Feb. 17, 2012

Getting Through

by Maxine Kumin

I want to apologize
for all the snow falling in
this poem so early in the season.
Falling on the calendar of bad news.
Already we have had snow lucid,
snow surprising, snow bees
and lambswool snow. Already
snows of exaltation have covered
some scars. Larks and the likes
of paisleys went up. But lately the sky
is letting down large-print flakes
of old age. Loving this poor place,
wanting to stay on, we have endured
an elegiac snow of whitest jade,
subdued biographical snows
and public storms, official and profuse.

Even if the world is ending
you can tell it's February
by the architecture of the pastures.
Snow falls on the pregnant mares,
is followed by a thaw, and then
refreezes so that everywhere
their hill upheaves into a glass mountain.
The horses skid, stiff-legged, correct
position, break through the crust
and stand around disconsolate
lipping wisps of hay.
Animals are said to be soulless.
Unable to anticipate.

No mail today.
No newspapers. The phone's dead.
Bombs and grenades, the newly disappeared,
a kidnapped ear, go unrecorded
but the foals flutter inside them
warm wet bags that carry them
eleven months in the dark.
It seems they lie transversely, thick
as logs. The outcome is well known.
If there's an April
in the last frail snow of April
they will knock hard to be born.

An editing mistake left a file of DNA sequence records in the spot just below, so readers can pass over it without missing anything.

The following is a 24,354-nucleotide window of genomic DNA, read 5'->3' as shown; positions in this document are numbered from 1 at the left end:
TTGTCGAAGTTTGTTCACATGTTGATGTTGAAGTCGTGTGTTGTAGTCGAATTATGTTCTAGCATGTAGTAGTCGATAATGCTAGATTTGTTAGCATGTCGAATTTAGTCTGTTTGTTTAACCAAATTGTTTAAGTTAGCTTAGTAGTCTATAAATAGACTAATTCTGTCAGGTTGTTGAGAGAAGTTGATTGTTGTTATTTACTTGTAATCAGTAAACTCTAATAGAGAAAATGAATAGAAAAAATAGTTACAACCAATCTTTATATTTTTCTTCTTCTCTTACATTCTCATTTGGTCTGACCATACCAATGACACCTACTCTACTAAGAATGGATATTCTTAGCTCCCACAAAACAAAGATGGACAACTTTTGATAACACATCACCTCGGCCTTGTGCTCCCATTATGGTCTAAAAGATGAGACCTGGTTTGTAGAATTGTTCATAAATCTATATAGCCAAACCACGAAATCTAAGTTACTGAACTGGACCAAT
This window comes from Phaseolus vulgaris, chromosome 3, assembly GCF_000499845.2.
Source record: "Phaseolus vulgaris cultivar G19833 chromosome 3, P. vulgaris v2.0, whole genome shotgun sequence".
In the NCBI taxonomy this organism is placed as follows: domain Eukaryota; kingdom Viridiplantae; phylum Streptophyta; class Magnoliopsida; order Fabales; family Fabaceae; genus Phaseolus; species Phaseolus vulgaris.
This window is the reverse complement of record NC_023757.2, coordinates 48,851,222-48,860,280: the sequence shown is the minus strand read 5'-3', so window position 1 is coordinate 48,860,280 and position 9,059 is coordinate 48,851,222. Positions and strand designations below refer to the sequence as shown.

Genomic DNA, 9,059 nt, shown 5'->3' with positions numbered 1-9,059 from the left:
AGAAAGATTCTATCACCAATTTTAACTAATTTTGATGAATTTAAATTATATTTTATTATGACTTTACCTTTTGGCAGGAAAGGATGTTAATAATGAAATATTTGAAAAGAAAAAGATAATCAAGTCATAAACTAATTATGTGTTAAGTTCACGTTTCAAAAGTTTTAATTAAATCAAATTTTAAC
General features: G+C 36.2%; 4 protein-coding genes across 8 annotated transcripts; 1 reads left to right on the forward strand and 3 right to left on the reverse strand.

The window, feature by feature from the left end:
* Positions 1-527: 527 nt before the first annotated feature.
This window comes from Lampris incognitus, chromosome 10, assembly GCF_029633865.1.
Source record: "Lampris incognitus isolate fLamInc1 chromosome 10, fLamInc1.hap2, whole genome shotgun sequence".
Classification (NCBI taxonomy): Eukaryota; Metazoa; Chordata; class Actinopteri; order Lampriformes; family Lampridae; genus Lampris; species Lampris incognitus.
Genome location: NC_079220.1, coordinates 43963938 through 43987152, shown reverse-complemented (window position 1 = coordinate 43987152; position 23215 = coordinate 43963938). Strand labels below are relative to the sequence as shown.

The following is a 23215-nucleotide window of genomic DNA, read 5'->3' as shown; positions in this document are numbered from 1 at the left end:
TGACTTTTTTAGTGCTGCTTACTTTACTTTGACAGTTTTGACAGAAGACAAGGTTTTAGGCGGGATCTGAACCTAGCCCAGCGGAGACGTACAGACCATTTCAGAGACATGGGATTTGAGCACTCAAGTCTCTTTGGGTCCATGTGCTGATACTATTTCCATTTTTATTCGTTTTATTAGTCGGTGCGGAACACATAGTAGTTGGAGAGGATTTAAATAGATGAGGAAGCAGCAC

"Getting Through" by Maxine Kumin, from Selected Poems 1960-1990. © W.W. Norton, 1997. Reprinted with permission. (buy now)

It's the birthday of crime novelist Ruth Rendell (books by this author), born in London, England (1930). Her parents had a terrible marriage and her mother was ill with multiple sclerosis that went undiagnosed for years, and so young Ruth began writing about her life as if it were a story happening to someone else.

While working as a reporter for a small, suburban London newspaper, she decided to write a detective novel for fun. It was entitled From Doon with Death (1964), and it began an extremely popular series of detective stories starring Chief Inspector Reginald Wexford.

Wexford, as Rendell puts it, is not a glamour figure. He's overweight, sloppy, slow-moving, and tempted at times to stray. But in the end, he's a faithful husband and a thoughtful, sensitive, articulate man, and readers love him. Inspector Wexford is still appearing in new mysteries; Rendell's latest is The Vault (2011).

Rendell describes herself as a workaholic, follows the same routine every day, writing for about four hours every morning and then eating the exact same lunch: bread, cheese, salad and fruit. But she has said that, despite producing an average of two books per year for almost 50 years, she doesn't feel like she's churning anything out. "If I did," Rendell explains, "I would stop. I am quite happy to go on doing what I am doing now for the rest of my life. I don't see why I should stop."

It's the birthday of science fiction writer, Andre Norton (books by this author), born Alice Mary Norton in Cleveland, Ohio (1912), who changed her name to "Andre" because she thought she'd have better luck selling her books as a man instead of a woman. Until 1951, Norton had written adventure stories, spy novels, and historical fiction, but after being asked to edit a series of sci-fi anthologies, she wrote her first book in that genre, Star Man's Son 2250 A.D. (1951) and primarily stayed with science fiction after that.

Norton wrote more than 130 novels in her 70 years as a writer, as well as nearly 100 short stories.

Be well, do good work, and keep in touch.®




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